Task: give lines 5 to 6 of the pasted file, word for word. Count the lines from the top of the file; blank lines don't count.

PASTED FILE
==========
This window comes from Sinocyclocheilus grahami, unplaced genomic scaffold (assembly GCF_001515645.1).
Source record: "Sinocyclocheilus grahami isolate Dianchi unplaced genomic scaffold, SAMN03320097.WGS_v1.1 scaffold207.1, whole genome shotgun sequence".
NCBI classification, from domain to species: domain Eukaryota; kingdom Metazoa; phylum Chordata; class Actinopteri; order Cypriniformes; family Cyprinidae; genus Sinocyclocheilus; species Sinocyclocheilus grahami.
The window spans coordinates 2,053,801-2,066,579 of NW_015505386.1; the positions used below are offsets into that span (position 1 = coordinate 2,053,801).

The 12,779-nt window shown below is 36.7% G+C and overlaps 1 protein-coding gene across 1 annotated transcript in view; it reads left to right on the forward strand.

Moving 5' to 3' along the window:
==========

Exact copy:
The 12,779-nt window shown below is 36.7% G+C and overlaps 1 protein-coding gene across 1 annotated transcript in view; it reads left to right on the forward strand.

Moving 5' to 3' along the window: